Someone asked me if he could read my blog.

In person.

I have never discussed this blog with anyone, not even my family. They know I have a blog…they know I started it to deal with my frustrations surrounding my diabetes…they know I don’t share it with anyone.

I was a little shocked that someone would want to hear my ramblings, my opinions on this *thing* too many of us live with. It was a sharp reminder that there are other people out there who are struggling, who want to be reminded that there are others who are also struggling.

I am still processing the Unconference. I don’t know how much I want to talk about it here…I have been given an opportunity to share my blog address with the attendees of the conference and I struggle with that choice.

Isn’t it funny? The one thing I thought I wanted was to be heard…to have someone listen to me, to my fears and my struggles, to my frustrations and my pain…and now someone wants to and…

It scares the holy hell out of me.

I sat there at the unconference listening to other people talk about their diabetes for a day and a half. Some of it was amazing…skinny, successful people have actually experienced the same things I have.

But then…

I’m angry.

I looked back on some of my posts and saw how often I grab things from the internet and complain about them. I point out other people’s failings. I argue against the bias that exists in this community…

I feel left out. I feel like people see me and they see everything they hate about their own struggles with diabetes.

We really aren’t supposed to talk about the specifics of what was said at the unconference…but I just…

Don’t these people know, don’t they realize? These people who grew up type 1, don’t they realize that they are not the only ones who struggle?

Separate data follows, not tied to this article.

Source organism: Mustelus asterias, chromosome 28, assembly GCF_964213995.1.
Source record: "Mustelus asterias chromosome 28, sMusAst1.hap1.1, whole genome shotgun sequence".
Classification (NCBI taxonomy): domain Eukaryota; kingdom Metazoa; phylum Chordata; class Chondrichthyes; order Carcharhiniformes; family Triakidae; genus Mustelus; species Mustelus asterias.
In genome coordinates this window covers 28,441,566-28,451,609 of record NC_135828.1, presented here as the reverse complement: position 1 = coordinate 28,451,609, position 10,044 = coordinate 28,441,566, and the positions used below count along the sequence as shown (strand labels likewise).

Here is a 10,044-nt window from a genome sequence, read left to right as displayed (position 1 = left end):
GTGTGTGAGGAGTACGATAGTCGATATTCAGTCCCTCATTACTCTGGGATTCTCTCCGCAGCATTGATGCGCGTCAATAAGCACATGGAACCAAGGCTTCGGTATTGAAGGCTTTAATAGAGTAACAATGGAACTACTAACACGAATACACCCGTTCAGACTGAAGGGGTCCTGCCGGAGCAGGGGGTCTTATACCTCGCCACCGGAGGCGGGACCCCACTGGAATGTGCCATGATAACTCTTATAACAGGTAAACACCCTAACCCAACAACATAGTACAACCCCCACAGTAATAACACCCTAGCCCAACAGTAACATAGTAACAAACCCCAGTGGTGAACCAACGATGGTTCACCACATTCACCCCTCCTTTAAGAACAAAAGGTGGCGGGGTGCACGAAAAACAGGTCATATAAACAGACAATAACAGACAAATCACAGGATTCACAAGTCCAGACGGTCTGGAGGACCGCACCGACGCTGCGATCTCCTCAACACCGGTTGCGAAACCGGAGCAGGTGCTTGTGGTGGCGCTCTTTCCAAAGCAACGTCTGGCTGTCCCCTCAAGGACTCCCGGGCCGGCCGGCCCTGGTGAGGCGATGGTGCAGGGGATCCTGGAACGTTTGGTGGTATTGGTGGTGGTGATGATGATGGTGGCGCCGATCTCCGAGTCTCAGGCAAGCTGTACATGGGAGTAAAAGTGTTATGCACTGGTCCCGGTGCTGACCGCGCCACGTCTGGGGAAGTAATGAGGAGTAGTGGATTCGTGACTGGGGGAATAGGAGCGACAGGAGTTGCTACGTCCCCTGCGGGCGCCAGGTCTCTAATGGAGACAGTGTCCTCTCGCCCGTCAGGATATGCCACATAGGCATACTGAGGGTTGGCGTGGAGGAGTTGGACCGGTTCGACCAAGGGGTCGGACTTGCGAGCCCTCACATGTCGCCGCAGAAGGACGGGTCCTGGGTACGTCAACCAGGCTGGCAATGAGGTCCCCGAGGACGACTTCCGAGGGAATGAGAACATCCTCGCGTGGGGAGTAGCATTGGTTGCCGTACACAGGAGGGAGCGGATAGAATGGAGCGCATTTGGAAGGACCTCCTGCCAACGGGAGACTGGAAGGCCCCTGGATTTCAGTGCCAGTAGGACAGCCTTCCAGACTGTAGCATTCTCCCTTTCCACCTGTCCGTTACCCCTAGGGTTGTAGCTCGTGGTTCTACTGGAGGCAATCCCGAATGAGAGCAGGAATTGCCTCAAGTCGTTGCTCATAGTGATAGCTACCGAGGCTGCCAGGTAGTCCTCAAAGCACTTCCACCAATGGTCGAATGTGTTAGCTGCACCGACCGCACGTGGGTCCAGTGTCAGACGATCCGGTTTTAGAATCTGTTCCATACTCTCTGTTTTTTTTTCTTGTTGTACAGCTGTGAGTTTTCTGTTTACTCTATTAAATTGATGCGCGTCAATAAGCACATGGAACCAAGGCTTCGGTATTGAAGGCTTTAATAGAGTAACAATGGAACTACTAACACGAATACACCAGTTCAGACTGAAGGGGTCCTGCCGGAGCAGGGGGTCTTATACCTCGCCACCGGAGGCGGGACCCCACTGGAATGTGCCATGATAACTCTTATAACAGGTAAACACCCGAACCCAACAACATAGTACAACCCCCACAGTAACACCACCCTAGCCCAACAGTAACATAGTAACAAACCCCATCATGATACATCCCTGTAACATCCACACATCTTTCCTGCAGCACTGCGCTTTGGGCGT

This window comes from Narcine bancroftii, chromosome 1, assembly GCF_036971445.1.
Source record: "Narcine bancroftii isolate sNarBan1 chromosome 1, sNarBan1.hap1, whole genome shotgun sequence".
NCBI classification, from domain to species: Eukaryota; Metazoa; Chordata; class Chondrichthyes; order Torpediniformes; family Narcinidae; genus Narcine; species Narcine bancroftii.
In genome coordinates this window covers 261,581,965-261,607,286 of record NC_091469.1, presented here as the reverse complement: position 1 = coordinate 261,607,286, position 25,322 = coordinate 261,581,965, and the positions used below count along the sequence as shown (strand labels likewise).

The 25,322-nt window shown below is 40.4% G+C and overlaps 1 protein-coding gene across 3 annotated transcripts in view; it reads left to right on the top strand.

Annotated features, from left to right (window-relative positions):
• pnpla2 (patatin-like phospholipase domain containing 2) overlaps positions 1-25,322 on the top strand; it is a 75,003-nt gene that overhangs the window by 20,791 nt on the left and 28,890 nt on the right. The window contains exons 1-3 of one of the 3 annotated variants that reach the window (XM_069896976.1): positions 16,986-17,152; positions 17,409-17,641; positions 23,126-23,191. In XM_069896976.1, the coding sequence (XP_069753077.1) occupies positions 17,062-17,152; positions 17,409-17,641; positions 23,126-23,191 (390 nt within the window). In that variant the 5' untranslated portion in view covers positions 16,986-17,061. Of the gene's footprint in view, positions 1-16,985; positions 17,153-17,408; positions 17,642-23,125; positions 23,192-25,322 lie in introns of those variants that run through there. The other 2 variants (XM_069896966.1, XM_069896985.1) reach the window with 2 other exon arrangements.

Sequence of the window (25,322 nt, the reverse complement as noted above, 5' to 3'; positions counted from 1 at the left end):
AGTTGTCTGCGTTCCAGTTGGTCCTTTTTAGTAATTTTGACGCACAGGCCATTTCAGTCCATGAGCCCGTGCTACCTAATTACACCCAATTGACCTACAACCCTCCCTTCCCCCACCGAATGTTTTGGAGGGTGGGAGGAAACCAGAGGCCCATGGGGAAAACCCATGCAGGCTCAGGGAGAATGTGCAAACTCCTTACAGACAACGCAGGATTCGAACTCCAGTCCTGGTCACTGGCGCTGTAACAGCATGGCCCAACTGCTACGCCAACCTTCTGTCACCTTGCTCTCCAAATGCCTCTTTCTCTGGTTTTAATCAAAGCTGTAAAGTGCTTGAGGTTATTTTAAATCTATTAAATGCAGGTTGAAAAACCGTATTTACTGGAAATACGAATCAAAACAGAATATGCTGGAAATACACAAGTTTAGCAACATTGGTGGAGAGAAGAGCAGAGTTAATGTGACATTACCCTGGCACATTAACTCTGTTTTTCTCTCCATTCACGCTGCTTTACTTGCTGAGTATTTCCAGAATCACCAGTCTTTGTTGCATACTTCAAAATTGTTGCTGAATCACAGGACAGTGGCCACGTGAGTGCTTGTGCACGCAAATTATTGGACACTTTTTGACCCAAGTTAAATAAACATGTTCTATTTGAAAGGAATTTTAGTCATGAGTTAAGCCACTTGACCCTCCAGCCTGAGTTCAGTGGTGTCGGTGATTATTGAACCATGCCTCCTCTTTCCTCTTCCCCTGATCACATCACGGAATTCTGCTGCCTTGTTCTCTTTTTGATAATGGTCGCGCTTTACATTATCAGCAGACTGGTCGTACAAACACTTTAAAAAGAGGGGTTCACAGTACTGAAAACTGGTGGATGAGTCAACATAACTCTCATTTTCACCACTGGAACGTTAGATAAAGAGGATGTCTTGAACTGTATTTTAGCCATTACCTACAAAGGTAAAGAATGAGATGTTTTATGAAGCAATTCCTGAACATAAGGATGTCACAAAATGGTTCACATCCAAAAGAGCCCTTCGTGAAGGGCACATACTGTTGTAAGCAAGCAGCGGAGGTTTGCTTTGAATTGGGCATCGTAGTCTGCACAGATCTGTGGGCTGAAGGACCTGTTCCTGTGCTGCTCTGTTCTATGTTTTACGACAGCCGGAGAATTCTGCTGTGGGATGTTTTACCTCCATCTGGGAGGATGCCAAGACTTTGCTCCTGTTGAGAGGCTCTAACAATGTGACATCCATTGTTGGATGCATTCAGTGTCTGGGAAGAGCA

Do they think they are the only ones who had family members who gave something up to make sure they had what they needed? That it wasn’t just their moms and dads who went without to make sure their child had insulin? What about my kids? What about my four kids who have had to go without things they wanted–things they deserved–so that Mommy could have her insulin?

Do they think there’s a difference between seeing the anger and fear in their parents’ eyes and hearing my ten year old ask if I really have to do “all that diabetes stuff on my birthday?”

I don’t know if I can really be a voice for the diabetes community while I have this anger–this pain that comes from the guilt people, both knowingly and unwittingly, place on me by calling me a Type 2…

And when I hear the angry, frustrated rantings of a type 1 who suddenly learned she might actually be another type, a type more closely related to type 2 as though it changes her reality somehow…how is that supposed to make me, and others like me, feel?

I’m not in the same place as the other people who were at the unconference.

I can’t listen to their stories and not feel pushed aside…

I can’t obsess over changes in my own body, obsess over my fears of complications, and then listen to a facilitator focus on the complications of type 1 diabetes–as if those are different from the complications I might, one day, face. Or know that those people look at me and think what everyone else thinks: that if I experience complications, it is somehow my fault.

And maybe that is my fault. Maybe I see and hear what I want to see and hear. Maybe I assume they are thinking these dark thoughts when they look at me, but really they’re simply thinking about their own pain, their own frustrations, their own lives. Maybe I’m just not ready to accept that there are some type 1s out there who can see past their own experiences and want to try to empathize with mine.

Or maybe I just need to learn to see past my experience–my pain, my frustrations, my disappointments–and learn to empathize with them.

Maybe I didn’t try hard enough. Maybe I didn’t open myself up enough. Maybe I didn’t try harder to connect.


I don’t know what the answer is. But this anger…it’s not going away any time soon.